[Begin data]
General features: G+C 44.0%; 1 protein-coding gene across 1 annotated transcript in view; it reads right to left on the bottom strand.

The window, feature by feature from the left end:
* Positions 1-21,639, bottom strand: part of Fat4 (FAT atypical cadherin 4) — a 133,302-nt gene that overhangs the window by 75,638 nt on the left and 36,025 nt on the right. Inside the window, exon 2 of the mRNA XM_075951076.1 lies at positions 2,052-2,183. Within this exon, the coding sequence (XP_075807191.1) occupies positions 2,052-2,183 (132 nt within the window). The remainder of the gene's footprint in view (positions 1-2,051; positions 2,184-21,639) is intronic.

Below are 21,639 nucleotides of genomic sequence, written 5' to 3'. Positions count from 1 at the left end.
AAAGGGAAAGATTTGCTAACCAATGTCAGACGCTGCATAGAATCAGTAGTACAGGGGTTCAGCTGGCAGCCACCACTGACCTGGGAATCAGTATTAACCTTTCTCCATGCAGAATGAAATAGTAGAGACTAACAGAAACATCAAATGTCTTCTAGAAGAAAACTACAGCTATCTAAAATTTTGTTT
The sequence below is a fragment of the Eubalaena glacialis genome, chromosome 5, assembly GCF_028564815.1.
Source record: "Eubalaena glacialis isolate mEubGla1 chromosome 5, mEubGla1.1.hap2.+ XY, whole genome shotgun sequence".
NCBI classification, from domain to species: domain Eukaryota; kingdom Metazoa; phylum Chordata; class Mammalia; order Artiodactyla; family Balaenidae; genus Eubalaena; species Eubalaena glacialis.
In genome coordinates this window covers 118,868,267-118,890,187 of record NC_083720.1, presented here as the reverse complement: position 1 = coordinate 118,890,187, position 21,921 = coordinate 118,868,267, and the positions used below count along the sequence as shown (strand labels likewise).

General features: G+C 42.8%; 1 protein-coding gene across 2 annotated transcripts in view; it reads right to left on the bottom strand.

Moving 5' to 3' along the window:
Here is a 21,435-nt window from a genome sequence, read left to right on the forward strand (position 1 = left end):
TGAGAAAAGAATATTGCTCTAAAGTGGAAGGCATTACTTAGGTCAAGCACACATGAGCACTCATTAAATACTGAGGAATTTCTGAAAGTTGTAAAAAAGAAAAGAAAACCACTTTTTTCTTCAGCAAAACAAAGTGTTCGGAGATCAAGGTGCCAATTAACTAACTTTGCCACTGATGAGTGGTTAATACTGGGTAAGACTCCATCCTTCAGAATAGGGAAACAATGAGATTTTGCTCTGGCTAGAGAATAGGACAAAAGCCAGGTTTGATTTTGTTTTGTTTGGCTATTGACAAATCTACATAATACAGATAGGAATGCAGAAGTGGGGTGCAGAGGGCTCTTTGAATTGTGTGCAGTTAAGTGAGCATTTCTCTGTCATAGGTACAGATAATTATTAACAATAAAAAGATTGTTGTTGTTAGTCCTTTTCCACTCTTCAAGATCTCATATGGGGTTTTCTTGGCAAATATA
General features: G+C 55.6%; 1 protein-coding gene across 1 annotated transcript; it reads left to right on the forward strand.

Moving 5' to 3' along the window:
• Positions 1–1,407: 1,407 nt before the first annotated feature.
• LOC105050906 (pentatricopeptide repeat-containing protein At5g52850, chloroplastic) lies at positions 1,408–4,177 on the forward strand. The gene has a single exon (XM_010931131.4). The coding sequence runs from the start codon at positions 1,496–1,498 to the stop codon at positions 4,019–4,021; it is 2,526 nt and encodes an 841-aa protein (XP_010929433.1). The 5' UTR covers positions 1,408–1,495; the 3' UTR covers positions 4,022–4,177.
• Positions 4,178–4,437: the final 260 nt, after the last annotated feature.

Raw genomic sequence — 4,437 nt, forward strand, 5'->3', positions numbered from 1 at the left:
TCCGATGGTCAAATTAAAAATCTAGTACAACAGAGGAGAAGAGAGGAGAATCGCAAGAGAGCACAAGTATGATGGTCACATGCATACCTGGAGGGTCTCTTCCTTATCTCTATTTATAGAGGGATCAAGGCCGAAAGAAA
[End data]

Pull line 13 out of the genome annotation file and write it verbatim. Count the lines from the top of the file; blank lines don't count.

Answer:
TGAGAAAAGAATATTGCTCTAAAGTGGAAGGCATTACTTAGGTCAAGCACACATGAGCACTCATTAAATACTGAGGAATTTCTGAAAGTTGTAAAAAAGAAAAGAAAACCACTTTTTTCTTCAGCAAAACAAAGTGTTCGGAGATCAAGGTGCCAATTAACTAACTTTGCCACTGATGAGTGGTTAATACTGGGTAAGACTCCATCCTTCAGAATAGGGAAACAATGAGATTTTGCTCTGGCTAGAGAATAGGACAAAAGCCAGGTTTGATTTTGTTTTGTTTGGCTATTGACAAATCTACATAATACAGATAGGAATGCAGAAGTGGGGTGCAGAGGGCTCTTTGAATTGTGTGCAGTTAAGTGAGCATTTCTCTGTCATAGGTACAGATAATTATTAACAATAAAAAGATTGTTGTTGTTAGTCCTTTTCCACTCTTCAAGATCTCATATGGGGTTTTCTTGGCAAATATA